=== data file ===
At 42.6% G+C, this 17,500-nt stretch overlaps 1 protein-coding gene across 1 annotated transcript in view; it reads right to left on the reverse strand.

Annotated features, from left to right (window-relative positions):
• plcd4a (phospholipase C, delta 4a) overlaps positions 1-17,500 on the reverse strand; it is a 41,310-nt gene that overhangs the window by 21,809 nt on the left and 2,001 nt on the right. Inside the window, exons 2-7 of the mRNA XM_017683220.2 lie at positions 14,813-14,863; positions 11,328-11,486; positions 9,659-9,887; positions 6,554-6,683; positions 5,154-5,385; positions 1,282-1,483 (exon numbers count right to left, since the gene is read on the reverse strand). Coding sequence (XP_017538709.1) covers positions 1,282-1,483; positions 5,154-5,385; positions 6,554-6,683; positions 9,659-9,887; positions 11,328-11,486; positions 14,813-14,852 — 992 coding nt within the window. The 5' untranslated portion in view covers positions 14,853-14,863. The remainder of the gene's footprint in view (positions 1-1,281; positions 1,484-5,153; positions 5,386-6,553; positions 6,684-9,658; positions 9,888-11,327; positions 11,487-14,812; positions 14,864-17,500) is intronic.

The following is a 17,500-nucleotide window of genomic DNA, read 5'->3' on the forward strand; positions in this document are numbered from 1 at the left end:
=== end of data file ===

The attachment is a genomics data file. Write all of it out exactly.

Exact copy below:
At 42.6% G+C, this 17,500-nt stretch overlaps 1 protein-coding gene across 1 annotated transcript in view; it reads right to left on the reverse strand.

Annotated features, from left to right (window-relative positions):
• plcd4a (phospholipase C, delta 4a) overlaps positions 1-17,500 on the reverse strand; it is a 41,310-nt gene that overhangs the window by 21,809 nt on the left and 2,001 nt on the right. Inside the window, exons 2-7 of the mRNA XM_017683220.2 lie at positions 14,813-14,863; positions 11,328-11,486; positions 9,659-9,887; positions 6,554-6,683; positions 5,154-5,385; positions 1,282-1,483 (exon numbers count right to left, since the gene is read on the reverse strand). Coding sequence (XP_017538709.1) covers positions 1,282-1,483; positions 5,154-5,385; positions 6,554-6,683; positions 9,659-9,887; positions 11,328-11,486; positions 14,813-14,852 — 992 coding nt within the window. The 5' untranslated portion in view covers positions 14,853-14,863. The remainder of the gene's footprint in view (positions 1-1,281; positions 1,484-5,153; positions 5,386-6,553; positions 6,684-9,658; positions 9,888-11,327; positions 11,487-14,812; positions 14,864-17,500) is intronic.

The following is a 17,500-nucleotide window of genomic DNA, read 5'->3' on the forward strand; positions in this document are numbered from 1 at the left end: